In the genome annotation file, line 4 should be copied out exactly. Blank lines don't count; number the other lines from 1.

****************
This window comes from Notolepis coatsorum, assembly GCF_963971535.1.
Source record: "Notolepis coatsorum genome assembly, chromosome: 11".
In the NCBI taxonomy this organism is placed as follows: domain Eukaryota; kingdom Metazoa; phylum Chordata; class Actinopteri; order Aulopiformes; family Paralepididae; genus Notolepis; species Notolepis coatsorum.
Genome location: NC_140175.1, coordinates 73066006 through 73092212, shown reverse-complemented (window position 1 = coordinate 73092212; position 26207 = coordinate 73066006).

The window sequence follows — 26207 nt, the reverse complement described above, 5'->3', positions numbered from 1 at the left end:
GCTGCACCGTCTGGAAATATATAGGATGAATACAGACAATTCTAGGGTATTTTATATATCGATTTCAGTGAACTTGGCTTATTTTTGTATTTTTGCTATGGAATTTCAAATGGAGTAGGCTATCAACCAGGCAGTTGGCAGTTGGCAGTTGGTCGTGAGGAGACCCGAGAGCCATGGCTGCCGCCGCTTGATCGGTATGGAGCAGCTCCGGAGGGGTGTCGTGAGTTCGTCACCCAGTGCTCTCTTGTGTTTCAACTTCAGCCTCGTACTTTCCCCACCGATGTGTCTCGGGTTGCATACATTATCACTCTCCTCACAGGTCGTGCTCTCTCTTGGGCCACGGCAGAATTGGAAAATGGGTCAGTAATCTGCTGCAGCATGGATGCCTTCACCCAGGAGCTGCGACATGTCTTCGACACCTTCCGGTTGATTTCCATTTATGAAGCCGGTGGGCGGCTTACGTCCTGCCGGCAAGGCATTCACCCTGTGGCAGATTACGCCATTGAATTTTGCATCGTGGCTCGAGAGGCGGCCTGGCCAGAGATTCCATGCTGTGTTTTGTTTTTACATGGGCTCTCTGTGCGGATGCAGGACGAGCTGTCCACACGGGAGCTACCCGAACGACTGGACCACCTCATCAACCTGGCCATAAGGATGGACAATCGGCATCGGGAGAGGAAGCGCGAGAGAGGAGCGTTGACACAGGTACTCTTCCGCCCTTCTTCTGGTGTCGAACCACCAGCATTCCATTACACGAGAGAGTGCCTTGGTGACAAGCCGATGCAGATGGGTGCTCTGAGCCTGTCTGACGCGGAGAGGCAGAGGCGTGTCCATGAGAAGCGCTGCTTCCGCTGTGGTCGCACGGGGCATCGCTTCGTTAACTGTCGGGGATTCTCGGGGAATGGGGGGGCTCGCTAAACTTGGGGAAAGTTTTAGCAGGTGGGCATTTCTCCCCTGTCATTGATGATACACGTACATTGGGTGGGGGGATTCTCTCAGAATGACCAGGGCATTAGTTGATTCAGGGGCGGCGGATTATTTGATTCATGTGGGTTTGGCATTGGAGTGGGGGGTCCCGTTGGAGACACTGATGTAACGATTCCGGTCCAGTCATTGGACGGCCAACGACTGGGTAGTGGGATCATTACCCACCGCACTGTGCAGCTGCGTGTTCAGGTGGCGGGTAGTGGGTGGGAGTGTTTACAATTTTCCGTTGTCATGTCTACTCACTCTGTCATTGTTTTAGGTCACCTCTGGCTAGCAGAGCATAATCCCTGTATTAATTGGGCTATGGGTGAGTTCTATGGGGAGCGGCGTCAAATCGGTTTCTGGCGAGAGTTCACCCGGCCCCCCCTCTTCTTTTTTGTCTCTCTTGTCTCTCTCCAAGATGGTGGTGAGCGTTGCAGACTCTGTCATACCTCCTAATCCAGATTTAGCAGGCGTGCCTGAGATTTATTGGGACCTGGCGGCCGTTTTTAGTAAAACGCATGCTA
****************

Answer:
Genome location: NC_140175.1, coordinates 73066006 through 73092212, shown reverse-complemented (window position 1 = coordinate 73092212; position 26207 = coordinate 73066006).